The yield of IM on target biopsies according to the patterns was as follows: ridged/villous 57/62 (97%) and circular 2/12 (17%). Thirty four of 80 patients had LSBO and all were identified using MCE (all had the ridge/villous pattern) whereas 23/28 patients (82%) with SSBO had the ridged/villous pattern (table 2). Sensitivity, specificity, and positive predictive values of the ridge/villous pattern for detecting IM were 97%, 76%, and 92%, respectively. All patients with LSBO were detected with the ridge/villous pattern (sensitivity and specificity 100%), and in the 41 patients with SSBO the sensitivity and specificity of the ridge/villous pattern for detecting IM were 92% and 69%, respectively.

Table 2

Patterns observed during magnification chromoendoscopy together with the yield for intestinal metaplasia and dysplasia

Detection of dysplasia

LGD was detected in 18 patients; all had the ridged/villous pattern. Six patients had an irregular/distorted pattern and all had HGD on biopsy (6/6 (100%)) (table 2). Mean length of Barrett’s in patients with HGD was 7.6 cm (range 1.5–17); all were white males with a mean age of 72.5 years (range 67–80). One patient with a 5 cm long Barrett’s oesophagus had a 2 cm mass (adenocarcinoma) within the Barrett’s mucosa. However, other areas within the Barrett’s were flat without any endoscopic lesions; MCE revealed an irregular/distorted pattern and biopsies showed HGD.


Currently, endoscopy with biopsy is the gold standard in making a diagnosis of Barrett’s oesophagus. This however requires random biopsies which adds to the “hit and miss” nature and costs associated with the procedure. In a study of 570 patients undergoing upper endoscopy, Barrett’s oesophagus was suspected in 146 patients; however, only 60 patients had a diagnosis confirmed by biopsy.6 SSBO was more frequently suspected than LSBO but was correctly diagnosed only 25% of the time compared with 55% for LSBO. The positive predictive value of endoscopy for making a diagnosis of Barrett’s oesophagus was only 34%. Thus improvements are clearly needed in improving our diagnostic techniques for this premalignant lesion.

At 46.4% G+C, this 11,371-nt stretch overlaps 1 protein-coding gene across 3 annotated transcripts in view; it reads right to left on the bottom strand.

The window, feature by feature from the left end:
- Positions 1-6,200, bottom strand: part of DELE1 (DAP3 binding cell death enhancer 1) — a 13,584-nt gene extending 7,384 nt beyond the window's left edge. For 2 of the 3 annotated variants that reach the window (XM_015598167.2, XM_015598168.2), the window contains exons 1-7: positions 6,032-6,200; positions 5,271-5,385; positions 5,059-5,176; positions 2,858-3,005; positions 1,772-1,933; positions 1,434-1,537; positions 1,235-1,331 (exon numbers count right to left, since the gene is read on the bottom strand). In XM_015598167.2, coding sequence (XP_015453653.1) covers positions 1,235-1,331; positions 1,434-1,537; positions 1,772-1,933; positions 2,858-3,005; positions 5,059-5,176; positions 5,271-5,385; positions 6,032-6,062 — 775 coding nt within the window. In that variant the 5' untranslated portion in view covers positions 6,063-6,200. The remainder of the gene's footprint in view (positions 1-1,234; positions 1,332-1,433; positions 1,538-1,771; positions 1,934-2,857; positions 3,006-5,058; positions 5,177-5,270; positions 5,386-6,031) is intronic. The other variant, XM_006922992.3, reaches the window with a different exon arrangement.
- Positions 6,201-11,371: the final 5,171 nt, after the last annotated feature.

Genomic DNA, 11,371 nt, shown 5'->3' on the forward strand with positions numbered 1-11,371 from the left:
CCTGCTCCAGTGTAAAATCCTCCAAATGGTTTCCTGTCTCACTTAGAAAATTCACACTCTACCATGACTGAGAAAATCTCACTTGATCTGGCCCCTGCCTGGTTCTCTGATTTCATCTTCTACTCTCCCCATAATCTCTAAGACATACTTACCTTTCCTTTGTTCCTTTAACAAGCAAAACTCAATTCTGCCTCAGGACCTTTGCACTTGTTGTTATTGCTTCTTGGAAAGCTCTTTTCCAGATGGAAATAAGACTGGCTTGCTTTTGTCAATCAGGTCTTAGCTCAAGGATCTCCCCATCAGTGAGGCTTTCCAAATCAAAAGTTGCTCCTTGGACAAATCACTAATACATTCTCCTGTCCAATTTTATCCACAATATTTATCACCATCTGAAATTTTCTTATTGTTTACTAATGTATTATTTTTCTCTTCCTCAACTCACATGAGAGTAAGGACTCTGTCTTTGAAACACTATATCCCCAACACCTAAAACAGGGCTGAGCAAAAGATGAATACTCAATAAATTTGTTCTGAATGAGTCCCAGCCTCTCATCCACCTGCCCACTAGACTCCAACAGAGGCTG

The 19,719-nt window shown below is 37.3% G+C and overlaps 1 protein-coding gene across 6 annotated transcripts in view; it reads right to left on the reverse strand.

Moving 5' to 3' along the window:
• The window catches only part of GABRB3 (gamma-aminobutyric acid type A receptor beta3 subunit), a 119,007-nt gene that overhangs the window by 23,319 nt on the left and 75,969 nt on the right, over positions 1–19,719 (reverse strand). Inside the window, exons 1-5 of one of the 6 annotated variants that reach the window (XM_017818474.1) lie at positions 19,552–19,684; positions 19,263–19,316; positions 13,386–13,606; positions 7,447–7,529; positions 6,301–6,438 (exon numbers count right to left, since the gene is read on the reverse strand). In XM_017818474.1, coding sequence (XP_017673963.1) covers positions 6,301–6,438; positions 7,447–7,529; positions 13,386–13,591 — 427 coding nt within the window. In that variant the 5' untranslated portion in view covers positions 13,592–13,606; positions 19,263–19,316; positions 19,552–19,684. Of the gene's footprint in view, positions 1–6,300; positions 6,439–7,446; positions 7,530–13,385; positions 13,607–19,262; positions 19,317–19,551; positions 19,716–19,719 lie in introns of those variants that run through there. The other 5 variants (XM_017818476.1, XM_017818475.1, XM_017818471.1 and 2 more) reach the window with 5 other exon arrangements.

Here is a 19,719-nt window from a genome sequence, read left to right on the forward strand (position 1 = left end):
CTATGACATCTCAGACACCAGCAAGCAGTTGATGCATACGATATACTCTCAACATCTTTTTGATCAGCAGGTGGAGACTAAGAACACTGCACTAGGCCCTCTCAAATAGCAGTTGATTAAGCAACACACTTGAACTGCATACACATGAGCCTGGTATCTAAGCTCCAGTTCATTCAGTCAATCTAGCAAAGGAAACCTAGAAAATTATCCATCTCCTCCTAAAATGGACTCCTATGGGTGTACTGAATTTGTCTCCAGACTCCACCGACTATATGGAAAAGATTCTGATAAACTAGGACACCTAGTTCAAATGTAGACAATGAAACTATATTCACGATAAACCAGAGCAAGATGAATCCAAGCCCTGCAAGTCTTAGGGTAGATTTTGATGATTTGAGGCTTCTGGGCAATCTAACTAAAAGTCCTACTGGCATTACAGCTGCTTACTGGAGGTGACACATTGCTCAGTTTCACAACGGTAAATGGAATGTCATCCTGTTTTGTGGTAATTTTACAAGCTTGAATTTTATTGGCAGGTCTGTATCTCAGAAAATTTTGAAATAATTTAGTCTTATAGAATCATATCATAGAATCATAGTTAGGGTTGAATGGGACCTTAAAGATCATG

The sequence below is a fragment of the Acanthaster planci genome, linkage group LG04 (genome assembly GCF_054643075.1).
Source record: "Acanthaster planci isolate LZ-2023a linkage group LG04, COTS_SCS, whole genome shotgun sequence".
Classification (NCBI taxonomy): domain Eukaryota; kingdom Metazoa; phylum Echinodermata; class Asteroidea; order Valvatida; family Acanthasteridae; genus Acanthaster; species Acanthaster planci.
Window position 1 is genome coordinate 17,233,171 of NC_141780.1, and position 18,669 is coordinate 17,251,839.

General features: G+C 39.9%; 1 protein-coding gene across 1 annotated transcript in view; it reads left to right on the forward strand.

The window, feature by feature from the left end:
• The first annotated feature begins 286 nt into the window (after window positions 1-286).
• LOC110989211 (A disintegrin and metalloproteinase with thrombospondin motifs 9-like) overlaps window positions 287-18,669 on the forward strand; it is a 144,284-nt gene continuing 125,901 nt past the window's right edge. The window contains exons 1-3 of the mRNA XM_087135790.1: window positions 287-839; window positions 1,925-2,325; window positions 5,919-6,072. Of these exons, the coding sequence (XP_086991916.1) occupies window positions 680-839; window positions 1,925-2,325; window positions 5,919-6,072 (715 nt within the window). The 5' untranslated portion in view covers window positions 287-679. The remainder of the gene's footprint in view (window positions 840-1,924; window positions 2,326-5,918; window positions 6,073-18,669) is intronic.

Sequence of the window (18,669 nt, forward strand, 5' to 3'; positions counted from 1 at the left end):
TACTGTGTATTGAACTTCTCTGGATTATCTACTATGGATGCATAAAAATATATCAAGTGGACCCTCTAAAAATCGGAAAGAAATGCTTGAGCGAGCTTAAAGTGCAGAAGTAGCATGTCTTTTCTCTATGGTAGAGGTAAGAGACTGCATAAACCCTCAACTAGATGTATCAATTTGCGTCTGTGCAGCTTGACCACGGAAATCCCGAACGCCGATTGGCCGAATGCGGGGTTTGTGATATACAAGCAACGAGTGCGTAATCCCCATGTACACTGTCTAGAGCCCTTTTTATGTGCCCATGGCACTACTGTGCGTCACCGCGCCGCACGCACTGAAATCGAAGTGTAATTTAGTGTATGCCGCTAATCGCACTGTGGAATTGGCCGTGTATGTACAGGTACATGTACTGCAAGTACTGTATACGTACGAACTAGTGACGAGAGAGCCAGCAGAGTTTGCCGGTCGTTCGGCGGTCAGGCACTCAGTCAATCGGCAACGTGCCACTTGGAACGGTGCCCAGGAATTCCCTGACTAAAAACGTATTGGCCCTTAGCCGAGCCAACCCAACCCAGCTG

In a relatively large series of patients undergoing upper endoscopy, our study has formulated objective MCE criteria that are useful in patients with suspected Barrett’s oesophagus. The presence of the ridge/villous pattern had a high sensitivity, specificity, and positive predictive value—97%, 76%, and 92% respectively. This is in contrast with standard upper endoscopy,6 as reported earlier. The specificity of 76% could be due to potential biopsy targeting problems or interpretative errors of patterns (including the learning curve that may be present in this pilot study). MCE helps visually identify areas with IM and HGD that have specific patterns. However, this was not observed in areas with LGD which appeared similar to the IM pattern. This may be because the mucosal changes associated with LGD may not be significantly different than non-dysplastic areas (at the current magnification level) and also the high interobserver variability associated with the histological diagnosis of LGD. This is the first endoscopic study to identify HGD patterns distinct from IM using MCE in vivo. The procedure is similar to regular upper endoscopy; visualisation under magnification can be performed but no special light processors or additional instruments are required. The standard diameter of the endoscope allows it to be used as a regular diagnostic endoscope with the added benefit of using it for magnification purposes when required.